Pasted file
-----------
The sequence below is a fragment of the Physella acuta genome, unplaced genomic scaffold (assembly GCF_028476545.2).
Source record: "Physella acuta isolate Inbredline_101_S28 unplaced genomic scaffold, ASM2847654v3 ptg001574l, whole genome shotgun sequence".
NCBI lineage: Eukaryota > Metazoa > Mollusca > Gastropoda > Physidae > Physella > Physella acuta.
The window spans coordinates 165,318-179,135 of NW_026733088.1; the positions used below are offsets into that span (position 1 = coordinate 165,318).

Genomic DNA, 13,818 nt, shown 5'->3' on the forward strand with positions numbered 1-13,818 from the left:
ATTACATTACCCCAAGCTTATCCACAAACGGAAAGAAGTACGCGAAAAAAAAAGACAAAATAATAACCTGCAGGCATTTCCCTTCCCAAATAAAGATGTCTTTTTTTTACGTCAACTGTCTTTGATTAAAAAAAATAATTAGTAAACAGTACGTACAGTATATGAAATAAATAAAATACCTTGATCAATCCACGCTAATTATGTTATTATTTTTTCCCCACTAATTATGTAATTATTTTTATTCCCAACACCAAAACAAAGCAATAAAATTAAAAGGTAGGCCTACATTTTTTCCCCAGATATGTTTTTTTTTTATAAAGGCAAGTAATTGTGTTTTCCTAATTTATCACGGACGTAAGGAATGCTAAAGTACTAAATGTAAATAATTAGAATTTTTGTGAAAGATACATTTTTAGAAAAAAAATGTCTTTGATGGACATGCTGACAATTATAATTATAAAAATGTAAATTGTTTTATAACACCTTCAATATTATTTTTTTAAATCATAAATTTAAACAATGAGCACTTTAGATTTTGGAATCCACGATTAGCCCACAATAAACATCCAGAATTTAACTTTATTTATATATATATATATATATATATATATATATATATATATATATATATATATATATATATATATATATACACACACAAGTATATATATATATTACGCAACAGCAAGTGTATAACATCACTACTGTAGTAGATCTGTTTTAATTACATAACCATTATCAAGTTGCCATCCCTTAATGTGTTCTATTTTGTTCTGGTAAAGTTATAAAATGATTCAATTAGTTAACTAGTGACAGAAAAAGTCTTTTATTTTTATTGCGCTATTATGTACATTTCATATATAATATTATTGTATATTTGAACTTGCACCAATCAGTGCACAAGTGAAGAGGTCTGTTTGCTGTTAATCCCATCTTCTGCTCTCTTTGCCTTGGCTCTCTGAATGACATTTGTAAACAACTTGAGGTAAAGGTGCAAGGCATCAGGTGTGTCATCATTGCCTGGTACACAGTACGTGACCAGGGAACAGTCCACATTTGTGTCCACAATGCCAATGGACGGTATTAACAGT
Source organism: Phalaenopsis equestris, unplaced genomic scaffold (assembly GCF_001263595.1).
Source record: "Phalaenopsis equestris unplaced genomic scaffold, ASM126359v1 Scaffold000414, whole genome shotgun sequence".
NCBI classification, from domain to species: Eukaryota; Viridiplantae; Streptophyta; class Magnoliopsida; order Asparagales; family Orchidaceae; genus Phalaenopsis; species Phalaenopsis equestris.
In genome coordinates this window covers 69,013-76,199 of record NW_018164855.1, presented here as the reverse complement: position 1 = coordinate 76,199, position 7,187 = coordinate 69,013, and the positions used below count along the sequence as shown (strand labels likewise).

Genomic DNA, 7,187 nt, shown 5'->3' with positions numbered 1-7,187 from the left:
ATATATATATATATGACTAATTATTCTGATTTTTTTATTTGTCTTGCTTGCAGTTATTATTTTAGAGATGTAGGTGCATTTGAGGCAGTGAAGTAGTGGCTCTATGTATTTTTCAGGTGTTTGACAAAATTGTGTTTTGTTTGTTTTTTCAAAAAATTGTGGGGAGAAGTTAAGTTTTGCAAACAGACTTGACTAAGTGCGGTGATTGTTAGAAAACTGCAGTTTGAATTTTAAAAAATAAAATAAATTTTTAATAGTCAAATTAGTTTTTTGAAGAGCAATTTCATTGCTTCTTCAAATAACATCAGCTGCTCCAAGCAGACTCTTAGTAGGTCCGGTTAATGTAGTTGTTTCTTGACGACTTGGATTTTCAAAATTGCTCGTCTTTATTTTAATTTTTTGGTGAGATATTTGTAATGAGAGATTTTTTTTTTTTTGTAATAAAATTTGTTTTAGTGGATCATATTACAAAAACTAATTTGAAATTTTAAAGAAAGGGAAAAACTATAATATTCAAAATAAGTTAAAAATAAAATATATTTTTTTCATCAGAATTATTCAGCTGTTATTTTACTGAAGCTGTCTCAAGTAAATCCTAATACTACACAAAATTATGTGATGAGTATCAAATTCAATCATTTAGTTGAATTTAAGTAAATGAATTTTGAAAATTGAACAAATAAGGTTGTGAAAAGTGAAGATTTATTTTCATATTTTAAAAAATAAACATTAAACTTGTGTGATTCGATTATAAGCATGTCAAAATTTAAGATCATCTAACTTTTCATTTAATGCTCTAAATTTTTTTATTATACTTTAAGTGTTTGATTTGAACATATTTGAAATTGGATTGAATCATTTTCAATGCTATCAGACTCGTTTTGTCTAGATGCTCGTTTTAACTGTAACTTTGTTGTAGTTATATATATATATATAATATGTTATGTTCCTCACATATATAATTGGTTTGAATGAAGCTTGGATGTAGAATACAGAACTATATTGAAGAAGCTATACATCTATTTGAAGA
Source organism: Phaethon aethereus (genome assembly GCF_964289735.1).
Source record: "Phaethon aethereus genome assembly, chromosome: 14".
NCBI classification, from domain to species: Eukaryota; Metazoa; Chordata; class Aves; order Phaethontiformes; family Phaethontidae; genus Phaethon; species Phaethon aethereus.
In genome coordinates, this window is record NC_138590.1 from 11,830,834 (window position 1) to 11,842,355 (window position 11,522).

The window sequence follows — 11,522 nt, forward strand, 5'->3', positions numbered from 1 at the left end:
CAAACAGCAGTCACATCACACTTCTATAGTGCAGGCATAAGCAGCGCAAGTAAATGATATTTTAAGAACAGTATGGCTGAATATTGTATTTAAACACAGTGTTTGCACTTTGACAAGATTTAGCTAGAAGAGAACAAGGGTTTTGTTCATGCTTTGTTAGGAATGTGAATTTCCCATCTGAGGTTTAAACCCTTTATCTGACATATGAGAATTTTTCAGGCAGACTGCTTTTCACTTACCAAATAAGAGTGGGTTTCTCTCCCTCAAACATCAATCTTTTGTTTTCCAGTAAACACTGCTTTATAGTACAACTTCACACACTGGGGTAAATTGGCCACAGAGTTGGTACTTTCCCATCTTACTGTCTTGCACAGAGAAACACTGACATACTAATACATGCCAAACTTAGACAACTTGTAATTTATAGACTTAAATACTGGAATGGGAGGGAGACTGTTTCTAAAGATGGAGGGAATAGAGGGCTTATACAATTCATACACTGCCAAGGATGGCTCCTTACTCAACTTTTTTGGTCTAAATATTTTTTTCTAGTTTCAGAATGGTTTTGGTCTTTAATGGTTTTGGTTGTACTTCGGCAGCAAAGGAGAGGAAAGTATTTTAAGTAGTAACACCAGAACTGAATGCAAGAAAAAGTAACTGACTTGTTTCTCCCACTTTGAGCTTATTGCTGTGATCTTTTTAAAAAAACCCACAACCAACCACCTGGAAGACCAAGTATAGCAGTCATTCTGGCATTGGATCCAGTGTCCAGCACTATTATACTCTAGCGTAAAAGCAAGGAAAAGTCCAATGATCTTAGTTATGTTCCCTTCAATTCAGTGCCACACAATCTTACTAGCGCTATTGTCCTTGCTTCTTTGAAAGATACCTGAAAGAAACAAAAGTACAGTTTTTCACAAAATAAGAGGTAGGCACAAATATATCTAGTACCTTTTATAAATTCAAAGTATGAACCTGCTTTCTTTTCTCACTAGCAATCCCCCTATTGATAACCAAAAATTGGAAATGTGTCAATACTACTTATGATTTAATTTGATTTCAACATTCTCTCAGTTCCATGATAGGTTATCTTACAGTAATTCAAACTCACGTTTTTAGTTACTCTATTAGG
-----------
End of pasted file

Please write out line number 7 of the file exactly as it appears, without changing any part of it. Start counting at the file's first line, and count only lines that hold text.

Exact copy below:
Source organism: Phalaenopsis equestris, unplaced genomic scaffold (assembly GCF_001263595.1).